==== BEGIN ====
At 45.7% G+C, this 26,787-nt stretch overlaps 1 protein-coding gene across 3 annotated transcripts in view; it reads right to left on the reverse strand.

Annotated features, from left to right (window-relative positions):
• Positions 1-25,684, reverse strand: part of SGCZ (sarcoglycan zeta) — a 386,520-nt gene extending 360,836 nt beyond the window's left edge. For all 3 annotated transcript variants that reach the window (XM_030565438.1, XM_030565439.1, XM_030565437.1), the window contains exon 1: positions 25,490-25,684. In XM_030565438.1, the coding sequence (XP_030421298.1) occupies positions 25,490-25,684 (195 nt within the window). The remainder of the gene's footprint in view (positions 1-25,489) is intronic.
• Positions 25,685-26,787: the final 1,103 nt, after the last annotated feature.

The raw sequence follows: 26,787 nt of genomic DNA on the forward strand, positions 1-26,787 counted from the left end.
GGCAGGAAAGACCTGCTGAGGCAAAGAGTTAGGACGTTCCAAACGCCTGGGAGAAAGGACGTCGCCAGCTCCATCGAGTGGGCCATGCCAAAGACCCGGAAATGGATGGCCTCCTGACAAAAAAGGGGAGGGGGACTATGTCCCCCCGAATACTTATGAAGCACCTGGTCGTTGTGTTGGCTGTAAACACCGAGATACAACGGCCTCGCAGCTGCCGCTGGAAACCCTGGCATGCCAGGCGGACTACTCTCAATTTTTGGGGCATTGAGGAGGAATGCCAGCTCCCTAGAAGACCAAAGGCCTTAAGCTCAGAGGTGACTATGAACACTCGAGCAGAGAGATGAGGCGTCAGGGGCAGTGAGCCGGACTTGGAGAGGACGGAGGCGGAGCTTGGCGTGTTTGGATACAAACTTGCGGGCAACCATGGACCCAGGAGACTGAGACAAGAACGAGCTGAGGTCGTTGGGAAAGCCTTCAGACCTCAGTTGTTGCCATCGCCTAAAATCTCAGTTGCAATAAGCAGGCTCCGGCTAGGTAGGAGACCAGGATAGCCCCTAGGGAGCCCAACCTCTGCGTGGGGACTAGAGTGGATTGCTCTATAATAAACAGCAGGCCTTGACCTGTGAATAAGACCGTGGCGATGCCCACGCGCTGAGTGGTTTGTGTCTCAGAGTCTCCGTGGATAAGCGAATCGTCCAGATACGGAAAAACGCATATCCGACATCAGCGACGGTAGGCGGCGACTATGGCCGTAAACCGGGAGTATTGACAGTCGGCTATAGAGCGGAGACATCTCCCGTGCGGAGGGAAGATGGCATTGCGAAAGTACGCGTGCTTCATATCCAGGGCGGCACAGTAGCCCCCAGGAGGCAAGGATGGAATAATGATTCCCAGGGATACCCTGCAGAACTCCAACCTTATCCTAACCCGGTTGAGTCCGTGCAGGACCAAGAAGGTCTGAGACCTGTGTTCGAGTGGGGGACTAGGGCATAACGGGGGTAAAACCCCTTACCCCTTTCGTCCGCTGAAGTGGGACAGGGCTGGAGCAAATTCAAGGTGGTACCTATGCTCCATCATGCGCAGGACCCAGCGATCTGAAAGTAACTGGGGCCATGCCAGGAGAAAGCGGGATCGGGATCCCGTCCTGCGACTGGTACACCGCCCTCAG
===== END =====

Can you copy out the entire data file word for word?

At 45.7% G+C, this 26,787-nt stretch overlaps 1 protein-coding gene across 3 annotated transcripts in view; it reads right to left on the reverse strand.

Annotated features, from left to right (window-relative positions):
• Positions 1-25,684, reverse strand: part of SGCZ (sarcoglycan zeta) — a 386,520-nt gene extending 360,836 nt beyond the window's left edge. For all 3 annotated transcript variants that reach the window (XM_030565438.1, XM_030565439.1, XM_030565437.1), the window contains exon 1: positions 25,490-25,684. In XM_030565438.1, the coding sequence (XP_030421298.1) occupies positions 25,490-25,684 (195 nt within the window). The remainder of the gene's footprint in view (positions 1-25,489) is intronic.
• Positions 25,685-26,787: the final 1,103 nt, after the last annotated feature.

The raw sequence follows: 26,787 nt of genomic DNA on the forward strand, positions 1-26,787 counted from the left end.
GGCAGGAAAGACCTGCTGAGGCAAAGAGTTAGGACGTTCCAAACGCCTGGGAGAAAGGACGTCGCCAGCTCCATCGAGTGGGCCATGCCAAAGACCCGGAAATGGATGGCCTCCTGACAAAAAAGGGGAGGGGGACTATGTCCCCCCGAATACTTATGAAGCACCTGGTCGTTGTGTTGGCTGTAAACACCGAGATACAACGGCCTCGCAGCTGCCGCTGGAAACCCTGGCATGCCAGGCGGACTACTCTCAATTTTTGGGGCATTGAGGAGGAATGCCAGCTCCCTAGAAGACCAAAGGCCTTAAGCTCAGAGGTGACTATGAACACTCGAGCAGAGAGATGAGGCGTCAGGGGCAGTGAGCCGGACTTGGAGAGGACGGAGGCGGAGCTTGGCGTGTTTGGATACAAACTTGCGGGCAACCATGGACCCAGGAGACTGAGACAAGAACGAGCTGAGGTCGTTGGGAAAGCCTTCAGACCTCAGTTGTTGCCATCGCCTAAAATCTCAGTTGCAATAAGCAGGCTCCGGCTAGGTAGGAGACCAGGATAGCCCCTAGGGAGCCCAACCTCTGCGTGGGGACTAGAGTGGATTGCTCTATAATAAACAGCAGGCCTTGACCTGTGAATAAGACCGTGGCGATGCCCACGCGCTGAGTGGTTTGTGTCTCAGAGTCTCCGTGGATAAGCGAATCGTCCAGATACGGAAAAACGCATATCCGACATCAGCGACGGTAGGCGGCGACTATGGCCGTAAACCGGGAGTATTGACAGTCGGCTATAGAGCGGAGACATCTCCCGTGCGGAGGGAAGATGGCATTGCGAAAGTACGCGTGCTTCATATCCAGGGCGGCACAGTAGCCCCCAGGAGGCAAGGATGGAATAATGATTCCCAGGGATACCCTGCAGAACTCCAACCTTATCCTAACCCGGTTGAGTCCGTGCAGGACCAAGAAGGTCTGAGACCTGTGTTCGAGTGGGGGACTAGGGCATAACGGGGGTAAAACCCCTTACCCCTTTCGTCCGCTGAAGTGGGACAGGGCTGGAGCAAATTCAAGGTGGTACCTATGCTCCATCATGCGCAGGACCCAGCGATCTGAAAGTAACTGGGGCCATGCCAGGAGAAAGCGGGATCGGGATCCCGTCCTGCGACTGGTACACCGCCCTCAG